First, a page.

I don't worry about the company meeting issue much anymore. To make absolutely sure that I could attend my second Cloverdale Fiddle Festival, I did something I'm shamed to admit in retrospect. I actually forced my kid to unwillingly enter as a contestant in the Pee Wee fiddle competition. Pee Wee is the contest division for the very youngest group of kids. I'd noticed the year before that my son Ethan could have played fiddle well enough to produce three memorized tunes and actually get a prize. That's because they always give an award to the youngest fiddler (and oldest fiddler). He would have been way the youngest that first year and I was pretty sure he would still be the youngest, so what the heck? A kid that young would have to be thrilled with any sort of prize, right?

Well, my idea worked and it didn't work. I had a solid excuse for missing the company meeting (that's the part that worked). But what didn't work so well was that my kid had had a fun time at the first festival, and he had a miserable time at the second. Not only did he now have the pressure of competing, he had the worst accompanist money couldn't buy, ME! I was terrible and he was pretty good for a six year old but not nearly as good as some of the kids competing. Kids come from all over California and beyond to compete in this thing. When the scores went up, we went over to read them and Ethan was pretty devastated. The point differences were small but I could't hide the fact that his score was dead last.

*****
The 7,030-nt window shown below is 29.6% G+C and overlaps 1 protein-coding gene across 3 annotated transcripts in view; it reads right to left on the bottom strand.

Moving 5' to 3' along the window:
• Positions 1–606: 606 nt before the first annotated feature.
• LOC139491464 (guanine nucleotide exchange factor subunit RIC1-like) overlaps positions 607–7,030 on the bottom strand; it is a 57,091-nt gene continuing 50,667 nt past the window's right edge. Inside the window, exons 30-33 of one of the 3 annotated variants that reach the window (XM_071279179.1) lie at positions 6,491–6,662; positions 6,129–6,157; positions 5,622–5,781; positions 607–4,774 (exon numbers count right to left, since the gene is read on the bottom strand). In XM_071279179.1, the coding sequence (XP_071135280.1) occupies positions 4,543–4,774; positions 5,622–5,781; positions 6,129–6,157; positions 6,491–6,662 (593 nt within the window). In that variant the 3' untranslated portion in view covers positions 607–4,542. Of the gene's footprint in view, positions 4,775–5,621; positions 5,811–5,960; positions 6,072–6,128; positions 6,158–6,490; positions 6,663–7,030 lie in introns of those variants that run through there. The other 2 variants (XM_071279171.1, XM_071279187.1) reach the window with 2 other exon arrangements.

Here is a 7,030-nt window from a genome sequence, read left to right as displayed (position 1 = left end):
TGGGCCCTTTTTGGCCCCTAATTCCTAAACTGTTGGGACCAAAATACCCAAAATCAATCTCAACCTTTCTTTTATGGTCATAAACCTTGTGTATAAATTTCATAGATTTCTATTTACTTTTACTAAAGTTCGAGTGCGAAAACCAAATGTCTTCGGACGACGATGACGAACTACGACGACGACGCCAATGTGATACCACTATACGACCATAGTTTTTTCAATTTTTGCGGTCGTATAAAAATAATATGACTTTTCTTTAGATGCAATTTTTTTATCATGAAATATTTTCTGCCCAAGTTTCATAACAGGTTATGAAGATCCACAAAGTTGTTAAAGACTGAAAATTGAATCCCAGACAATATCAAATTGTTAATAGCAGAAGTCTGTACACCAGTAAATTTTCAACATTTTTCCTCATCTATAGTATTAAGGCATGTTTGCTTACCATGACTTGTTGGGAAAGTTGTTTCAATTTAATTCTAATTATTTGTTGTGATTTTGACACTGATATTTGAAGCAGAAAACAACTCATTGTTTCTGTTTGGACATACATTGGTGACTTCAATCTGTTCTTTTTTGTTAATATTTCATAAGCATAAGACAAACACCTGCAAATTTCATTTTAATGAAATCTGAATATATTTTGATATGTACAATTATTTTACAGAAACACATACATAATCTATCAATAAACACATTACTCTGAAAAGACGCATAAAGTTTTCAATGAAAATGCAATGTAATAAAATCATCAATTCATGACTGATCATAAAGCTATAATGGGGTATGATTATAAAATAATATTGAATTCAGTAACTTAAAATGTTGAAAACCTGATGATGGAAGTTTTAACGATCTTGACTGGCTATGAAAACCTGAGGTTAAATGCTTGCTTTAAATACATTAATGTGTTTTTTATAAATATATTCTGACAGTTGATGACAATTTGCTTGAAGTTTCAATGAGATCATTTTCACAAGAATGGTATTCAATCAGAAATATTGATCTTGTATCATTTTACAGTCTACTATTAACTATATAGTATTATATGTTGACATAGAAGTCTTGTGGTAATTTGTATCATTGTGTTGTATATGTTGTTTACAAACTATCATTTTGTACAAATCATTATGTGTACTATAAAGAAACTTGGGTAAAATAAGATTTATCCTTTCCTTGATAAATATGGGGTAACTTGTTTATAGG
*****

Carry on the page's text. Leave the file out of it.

Well I've loosened up since that negative parental experience. Why not just go to a fiddle festival for the fun of it? I don't pressure Ethan to enter any more contests and he doesn't even have to go with me to the festival for that matter. I'm glad he still mostly does, but if goes and he wants to kill some boredom by playing his portable computer games while I listen to music, that's fine. At least he was there last year to hear our CBA buddy Tim Elson take first place in his division!

Let's face it. With the near demise of the venerable Cloverdale Fiddle Festival this year, we need all the fans we can get. How can we get more? (Don't ask me, I'm probably going every year anyway. It's fifteen miles from home and I love all of that music).